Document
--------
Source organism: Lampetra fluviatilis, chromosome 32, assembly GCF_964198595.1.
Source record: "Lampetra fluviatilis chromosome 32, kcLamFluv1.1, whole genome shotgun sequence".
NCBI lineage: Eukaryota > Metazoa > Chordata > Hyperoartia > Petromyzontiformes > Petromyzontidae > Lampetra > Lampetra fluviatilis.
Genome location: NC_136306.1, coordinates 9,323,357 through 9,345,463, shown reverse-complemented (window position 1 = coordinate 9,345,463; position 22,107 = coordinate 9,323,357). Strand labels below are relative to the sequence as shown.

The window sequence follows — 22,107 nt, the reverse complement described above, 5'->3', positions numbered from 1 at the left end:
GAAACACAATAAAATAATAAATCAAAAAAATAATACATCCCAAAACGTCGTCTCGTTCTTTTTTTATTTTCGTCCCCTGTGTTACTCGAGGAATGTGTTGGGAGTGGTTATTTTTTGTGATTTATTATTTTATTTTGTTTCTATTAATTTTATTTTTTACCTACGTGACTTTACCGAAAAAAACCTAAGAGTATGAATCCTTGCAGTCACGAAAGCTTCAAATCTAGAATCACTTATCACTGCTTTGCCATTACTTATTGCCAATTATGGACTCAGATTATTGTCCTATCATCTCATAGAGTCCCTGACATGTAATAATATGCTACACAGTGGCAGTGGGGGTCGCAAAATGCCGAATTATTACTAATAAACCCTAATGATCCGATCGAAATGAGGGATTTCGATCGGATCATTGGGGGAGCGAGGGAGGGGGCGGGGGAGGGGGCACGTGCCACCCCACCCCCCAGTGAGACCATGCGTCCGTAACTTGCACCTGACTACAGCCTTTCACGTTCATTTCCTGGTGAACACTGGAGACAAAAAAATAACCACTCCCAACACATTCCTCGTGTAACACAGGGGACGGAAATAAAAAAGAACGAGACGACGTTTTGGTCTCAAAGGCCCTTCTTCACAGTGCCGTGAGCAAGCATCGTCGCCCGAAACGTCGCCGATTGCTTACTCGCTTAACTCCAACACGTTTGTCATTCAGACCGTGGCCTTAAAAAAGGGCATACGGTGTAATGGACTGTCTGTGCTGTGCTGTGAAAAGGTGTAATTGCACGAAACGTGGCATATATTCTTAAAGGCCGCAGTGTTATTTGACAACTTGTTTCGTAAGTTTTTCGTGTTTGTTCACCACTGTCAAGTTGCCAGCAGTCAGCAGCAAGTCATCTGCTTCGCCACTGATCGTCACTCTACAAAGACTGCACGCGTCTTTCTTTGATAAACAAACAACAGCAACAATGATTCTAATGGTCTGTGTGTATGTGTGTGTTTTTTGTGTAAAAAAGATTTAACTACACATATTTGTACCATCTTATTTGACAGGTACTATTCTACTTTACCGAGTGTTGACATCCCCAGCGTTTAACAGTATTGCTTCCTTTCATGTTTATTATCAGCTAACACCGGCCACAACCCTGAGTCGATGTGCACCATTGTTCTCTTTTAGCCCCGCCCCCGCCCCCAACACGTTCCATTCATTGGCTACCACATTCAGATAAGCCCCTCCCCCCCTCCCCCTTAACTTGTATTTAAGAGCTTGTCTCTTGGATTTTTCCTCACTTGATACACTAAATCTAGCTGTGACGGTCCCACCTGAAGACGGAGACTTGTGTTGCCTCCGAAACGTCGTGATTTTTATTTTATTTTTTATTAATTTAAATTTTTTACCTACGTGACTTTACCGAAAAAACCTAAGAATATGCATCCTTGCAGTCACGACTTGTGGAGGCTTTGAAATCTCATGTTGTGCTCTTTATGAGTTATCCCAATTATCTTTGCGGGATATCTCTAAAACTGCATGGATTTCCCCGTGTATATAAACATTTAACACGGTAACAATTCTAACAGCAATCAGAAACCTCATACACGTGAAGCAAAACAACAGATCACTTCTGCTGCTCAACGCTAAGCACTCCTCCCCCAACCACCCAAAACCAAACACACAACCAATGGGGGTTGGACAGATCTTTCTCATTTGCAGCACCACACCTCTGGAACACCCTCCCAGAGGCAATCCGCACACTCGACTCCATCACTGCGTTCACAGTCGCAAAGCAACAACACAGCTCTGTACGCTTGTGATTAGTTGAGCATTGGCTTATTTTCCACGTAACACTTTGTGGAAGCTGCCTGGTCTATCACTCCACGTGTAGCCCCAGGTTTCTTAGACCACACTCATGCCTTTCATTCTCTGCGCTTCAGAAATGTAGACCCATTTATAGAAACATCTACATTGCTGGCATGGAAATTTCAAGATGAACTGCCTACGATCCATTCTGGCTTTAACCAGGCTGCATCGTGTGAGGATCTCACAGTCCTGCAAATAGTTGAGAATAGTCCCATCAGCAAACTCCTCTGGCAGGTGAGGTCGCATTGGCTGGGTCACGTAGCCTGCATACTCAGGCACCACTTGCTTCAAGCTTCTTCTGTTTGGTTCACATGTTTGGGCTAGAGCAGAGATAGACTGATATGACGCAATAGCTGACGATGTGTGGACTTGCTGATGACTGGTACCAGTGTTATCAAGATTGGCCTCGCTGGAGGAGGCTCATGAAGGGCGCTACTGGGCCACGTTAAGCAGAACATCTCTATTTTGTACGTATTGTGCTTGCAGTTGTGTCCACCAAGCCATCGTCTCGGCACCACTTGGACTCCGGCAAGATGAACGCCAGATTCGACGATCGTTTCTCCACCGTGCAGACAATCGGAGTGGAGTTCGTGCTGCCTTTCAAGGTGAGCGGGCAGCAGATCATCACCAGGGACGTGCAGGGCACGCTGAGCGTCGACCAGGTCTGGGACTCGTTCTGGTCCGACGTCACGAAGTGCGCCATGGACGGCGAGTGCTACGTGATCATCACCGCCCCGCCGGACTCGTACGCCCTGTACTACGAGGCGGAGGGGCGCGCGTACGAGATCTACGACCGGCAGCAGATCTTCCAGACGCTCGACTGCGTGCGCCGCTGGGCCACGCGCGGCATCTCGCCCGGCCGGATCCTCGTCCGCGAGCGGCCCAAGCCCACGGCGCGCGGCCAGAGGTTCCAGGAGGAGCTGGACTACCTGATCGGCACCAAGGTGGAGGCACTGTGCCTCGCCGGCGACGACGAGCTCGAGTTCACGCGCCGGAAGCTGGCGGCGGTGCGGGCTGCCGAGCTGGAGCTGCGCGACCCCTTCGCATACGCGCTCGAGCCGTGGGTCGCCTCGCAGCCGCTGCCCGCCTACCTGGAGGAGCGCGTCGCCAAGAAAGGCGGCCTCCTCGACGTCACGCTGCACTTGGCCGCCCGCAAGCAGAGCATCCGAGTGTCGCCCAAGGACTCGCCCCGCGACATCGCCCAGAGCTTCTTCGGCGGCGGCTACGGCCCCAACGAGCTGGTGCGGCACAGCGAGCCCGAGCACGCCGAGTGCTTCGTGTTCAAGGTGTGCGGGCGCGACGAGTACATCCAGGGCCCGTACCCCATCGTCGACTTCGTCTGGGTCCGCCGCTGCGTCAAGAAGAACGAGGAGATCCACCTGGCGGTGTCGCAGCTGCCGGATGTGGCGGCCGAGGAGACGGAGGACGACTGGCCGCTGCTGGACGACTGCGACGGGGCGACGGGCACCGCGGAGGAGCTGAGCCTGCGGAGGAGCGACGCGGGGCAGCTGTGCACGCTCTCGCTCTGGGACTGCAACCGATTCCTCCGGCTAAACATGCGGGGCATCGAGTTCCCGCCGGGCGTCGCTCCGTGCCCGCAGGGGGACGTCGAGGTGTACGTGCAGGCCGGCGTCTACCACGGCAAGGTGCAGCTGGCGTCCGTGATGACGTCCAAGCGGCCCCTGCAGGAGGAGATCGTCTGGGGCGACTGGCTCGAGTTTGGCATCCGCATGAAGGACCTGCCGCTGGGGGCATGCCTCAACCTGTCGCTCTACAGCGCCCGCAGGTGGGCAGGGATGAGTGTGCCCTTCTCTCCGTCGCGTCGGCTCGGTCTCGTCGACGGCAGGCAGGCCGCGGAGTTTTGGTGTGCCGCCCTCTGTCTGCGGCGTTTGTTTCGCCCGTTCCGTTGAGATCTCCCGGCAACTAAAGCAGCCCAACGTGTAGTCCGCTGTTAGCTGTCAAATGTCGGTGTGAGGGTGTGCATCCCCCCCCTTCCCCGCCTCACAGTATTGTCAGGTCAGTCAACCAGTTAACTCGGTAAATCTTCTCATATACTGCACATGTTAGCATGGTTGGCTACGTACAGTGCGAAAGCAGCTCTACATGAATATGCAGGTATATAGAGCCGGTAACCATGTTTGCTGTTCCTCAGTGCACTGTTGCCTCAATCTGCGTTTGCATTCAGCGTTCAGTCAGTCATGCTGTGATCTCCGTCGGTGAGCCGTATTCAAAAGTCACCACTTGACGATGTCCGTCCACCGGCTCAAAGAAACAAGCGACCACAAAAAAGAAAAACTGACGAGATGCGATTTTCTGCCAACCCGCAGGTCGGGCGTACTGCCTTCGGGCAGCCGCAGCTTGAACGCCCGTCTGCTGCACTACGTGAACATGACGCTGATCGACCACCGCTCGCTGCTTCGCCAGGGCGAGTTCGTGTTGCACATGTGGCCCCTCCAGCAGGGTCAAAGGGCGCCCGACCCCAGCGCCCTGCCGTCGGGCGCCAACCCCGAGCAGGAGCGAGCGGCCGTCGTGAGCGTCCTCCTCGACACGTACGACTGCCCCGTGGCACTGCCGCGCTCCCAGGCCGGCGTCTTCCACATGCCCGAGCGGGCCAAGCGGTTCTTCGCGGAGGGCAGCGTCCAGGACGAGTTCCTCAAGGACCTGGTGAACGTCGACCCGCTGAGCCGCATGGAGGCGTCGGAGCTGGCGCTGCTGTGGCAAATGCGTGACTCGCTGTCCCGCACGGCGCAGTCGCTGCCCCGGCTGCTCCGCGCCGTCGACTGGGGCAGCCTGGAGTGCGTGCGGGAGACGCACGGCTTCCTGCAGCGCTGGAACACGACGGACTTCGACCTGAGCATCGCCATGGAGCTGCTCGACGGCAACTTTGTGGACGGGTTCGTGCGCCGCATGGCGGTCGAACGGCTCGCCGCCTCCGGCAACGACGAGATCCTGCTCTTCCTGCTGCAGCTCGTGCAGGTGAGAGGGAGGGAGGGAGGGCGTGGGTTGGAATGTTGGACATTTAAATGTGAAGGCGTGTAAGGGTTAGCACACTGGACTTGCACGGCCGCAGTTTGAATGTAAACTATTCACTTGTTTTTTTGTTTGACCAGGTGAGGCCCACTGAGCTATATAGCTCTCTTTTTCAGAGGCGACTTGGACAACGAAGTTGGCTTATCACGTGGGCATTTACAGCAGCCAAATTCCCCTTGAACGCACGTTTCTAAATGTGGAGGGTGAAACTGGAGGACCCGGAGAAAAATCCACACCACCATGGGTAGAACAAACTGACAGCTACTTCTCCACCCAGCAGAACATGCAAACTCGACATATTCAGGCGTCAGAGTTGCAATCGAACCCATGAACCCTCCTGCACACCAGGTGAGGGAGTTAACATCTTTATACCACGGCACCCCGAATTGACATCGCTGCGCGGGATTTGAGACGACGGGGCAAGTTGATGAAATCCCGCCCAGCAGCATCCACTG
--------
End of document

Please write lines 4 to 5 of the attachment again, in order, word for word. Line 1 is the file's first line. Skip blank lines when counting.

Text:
Genome location: NC_136306.1, coordinates 9,323,357 through 9,345,463, shown reverse-complemented (window position 1 = coordinate 9,345,463; position 22,107 = coordinate 9,323,357). Strand labels below are relative to the sequence as shown.

The window sequence follows — 22,107 nt, the reverse complement described above, 5'->3', positions numbered from 1 at the left end: